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Is the main purpose of sprites to reduce http requests made to the server for graphical elements on a page? Or do you want to try and fit as many elements to the sprite as possible.

I guess what I'm asking is: when is the sprite too large?

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8 Answers

up vote 14 down vote accepted

It's too large when the user has to wait for the file to download before the page can be used.

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If you are using PNG for the sprite image type it's helpful to remember that each row is generally compressed (deflated) independently of the other rows.

So to help with the balance of number of sprites/image size, try to fit similar sprites next to each other horizontally rather than vertically - to take advantage of the compression.

PNG also supports "predictors" which only store the deltas between a predicted value (based on preceding rows and preceding pixels in the same row) and the actual value.

Find a good image editor that allows you to set different PNG predictor compression settings (or optimizes automatically) to find a setting that is best for your image.

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"Find a good image editor that allows you to set different PNG predictor compression settings (or optimizes automatically) to find a setting that is best for your image." In practice this means Save for web in Photoshop. –  Wolfr May 24 '09 at 20:23
    
pngcrush is worth a go — I’ve seen it reduce file sizes of PNGs saved with PhotoShop’s Save for Web command. It brute-forces the problem, trying lots of different compression settings, and seeing which results in the smallest file. Acorn on the Mac uses pngcrush automatically when you save PNGs for the web. –  Paul D. Waite Feb 25 '10 at 8:28
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For quick, bulletproof png compression on OS X, check out ImageOptim: imageoptim.com –  Doug Avery Jun 17 '12 at 18:19
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Is the main purpose of sprites to reduce http requests made to the server for graphical elements on a page?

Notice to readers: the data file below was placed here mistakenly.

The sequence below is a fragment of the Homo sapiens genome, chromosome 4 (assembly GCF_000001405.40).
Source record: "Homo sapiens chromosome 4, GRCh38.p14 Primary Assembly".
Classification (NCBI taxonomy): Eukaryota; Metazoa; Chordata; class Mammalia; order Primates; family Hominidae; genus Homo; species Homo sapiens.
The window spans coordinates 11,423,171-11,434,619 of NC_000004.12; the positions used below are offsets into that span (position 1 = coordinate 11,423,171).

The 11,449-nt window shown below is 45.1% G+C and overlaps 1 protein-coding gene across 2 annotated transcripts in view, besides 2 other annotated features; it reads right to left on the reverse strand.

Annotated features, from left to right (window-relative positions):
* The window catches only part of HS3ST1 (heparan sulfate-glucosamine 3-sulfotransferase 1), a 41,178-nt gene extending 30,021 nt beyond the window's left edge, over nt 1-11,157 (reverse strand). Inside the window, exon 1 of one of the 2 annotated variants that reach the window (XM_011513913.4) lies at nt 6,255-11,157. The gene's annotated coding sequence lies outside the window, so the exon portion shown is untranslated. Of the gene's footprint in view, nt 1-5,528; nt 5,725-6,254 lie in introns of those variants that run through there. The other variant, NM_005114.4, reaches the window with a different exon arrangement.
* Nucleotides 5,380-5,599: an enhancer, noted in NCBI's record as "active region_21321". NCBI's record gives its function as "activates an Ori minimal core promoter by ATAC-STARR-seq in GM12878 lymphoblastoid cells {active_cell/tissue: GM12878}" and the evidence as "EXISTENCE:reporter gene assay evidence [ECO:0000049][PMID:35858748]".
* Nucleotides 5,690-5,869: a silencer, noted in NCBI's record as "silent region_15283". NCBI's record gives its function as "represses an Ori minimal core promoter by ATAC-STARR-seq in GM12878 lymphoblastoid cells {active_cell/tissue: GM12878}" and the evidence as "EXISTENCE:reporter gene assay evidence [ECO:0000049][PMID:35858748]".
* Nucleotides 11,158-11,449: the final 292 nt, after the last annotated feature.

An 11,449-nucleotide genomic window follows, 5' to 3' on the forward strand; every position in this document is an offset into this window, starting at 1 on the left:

Yes, you want to avoid having many requests for small images. Combining them into one sprite allows them to be fetched in one http request.

when is the sprite too large?

It's really the total of all requests you want to look at. The only way for the sprite to be too large is if the sum of its parts (which is exactly what the sprite is) is too large to begin with.

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Regarding sprites, you should definitely check out the discussion on memory usage beneath this blog post too: http://blog.mozilla.com/webdev/2009/03/27/css-spriting-tips/

My advice:

  • Only sprite icon rows, buttons and repeating images (e.g. a rounded corner gradient box).
  • Leave everything else alone
  • Keep your images under 500x500 or 100kb and leave as little unused space as possible. Use .png or .gif depending on the situation
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You can pack all small static design elements to one master image without big problems.

Of course, if you have 10 megapixel photos on your web site, packing them together would be madness.

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If you have 10 megapixel photos as a static element on every page on your site, that's madness anyway. –  Paul Tomblin May 13 '09 at 19:19
    
What if it is a photographer home page with samples of work? –  User May 13 '09 at 19:29
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@Mastermind: If I was the photographer, I'd still make smaller images for the website, reserving the full-rez images for separate, explicit download. But that's just me.... –  RolandTumble May 13 '09 at 20:56
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A CSS sprite is too large when you're including anything but the essential UI elements. These are small supplementary images like icons and logos where compression doesn't damage the quality too much. Since all those images would have been otherwise independently loaded, you're no worse off than requesting them individually. If it is taking too long to load, your problem doesn't rely with sprites, but in compressing your images properly.

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Yes the main purpose is to reduce requests (and therefor loading time). Another advantage is that you only have to worry about one image to be cached correctly. Tip: use PNG images as their compression handles large white ("empty") areas best.

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Google maps uses 256x256 px images.

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